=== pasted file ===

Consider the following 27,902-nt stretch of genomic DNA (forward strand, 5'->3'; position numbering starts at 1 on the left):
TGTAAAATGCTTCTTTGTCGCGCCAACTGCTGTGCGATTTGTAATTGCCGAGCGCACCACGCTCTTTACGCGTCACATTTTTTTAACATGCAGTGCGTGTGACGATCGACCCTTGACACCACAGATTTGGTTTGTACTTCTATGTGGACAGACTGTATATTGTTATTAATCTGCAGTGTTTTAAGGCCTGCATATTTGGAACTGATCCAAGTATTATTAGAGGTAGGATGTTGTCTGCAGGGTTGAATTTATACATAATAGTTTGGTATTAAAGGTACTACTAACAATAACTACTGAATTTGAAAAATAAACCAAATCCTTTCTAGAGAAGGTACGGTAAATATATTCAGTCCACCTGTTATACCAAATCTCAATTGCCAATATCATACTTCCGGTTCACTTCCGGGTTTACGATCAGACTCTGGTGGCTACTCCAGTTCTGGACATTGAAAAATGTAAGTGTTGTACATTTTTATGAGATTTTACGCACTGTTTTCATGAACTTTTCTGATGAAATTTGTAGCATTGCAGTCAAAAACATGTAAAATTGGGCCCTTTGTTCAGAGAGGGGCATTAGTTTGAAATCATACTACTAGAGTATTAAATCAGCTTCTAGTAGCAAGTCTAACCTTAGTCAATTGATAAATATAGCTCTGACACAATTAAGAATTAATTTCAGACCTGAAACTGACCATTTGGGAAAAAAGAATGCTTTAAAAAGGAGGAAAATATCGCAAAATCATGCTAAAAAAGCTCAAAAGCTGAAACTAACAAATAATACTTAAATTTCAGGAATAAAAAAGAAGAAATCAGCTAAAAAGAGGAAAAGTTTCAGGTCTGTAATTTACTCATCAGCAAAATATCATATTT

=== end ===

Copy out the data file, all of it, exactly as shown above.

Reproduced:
Consider the following 27,902-nt stretch of genomic DNA (forward strand, 5'->3'; position numbering starts at 1 on the left):
TGTAAAATGCTTCTTTGTCGCGCCAACTGCTGTGCGATTTGTAATTGCCGAGCGCACCACGCTCTTTACGCGTCACATTTTTTTAACATGCAGTGCGTGTGACGATCGACCCTTGACACCACAGATTTGGTTTGTACTTCTATGTGGACAGACTGTATATTGTTATTAATCTGCAGTGTTTTAAGGCCTGCATATTTGGAACTGATCCAAGTATTATTAGAGGTAGGATGTTGTCTGCAGGGTTGAATTTATACATAATAGTTTGGTATTAAAGGTACTACTAACAATAACTACTGAATTTGAAAAATAAACCAAATCCTTTCTAGAGAAGGTACGGTAAATATATTCAGTCCACCTGTTATACCAAATCTCAATTGCCAATATCATACTTCCGGTTCACTTCCGGGTTTACGATCAGACTCTGGTGGCTACTCCAGTTCTGGACATTGAAAAATGTAAGTGTTGTACATTTTTATGAGATTTTACGCACTGTTTTCATGAACTTTTCTGATGAAATTTGTAGCATTGCAGTCAAAAACATGTAAAATTGGGCCCTTTGTTCAGAGAGGGGCATTAGTTTGAAATCATACTACTAGAGTATTAAATCAGCTTCTAGTAGCAAGTCTAACCTTAGTCAATTGATAAATATAGCTCTGACACAATTAAGAATTAATTTCAGACCTGAAACTGACCATTTGGGAAAAAAGAATGCTTTAAAAAGGAGGAAAATATCGCAAAATCATGCTAAAAAAGCTCAAAAGCTGAAACTAACAAATAATACTTAAATTTCAGGAATAAAAAAGAAGAAATCAGCTAAAAAGAGGAAAAGTTTCAGGTCTGTAATTTACTCATCAGCAAAATATCATATTT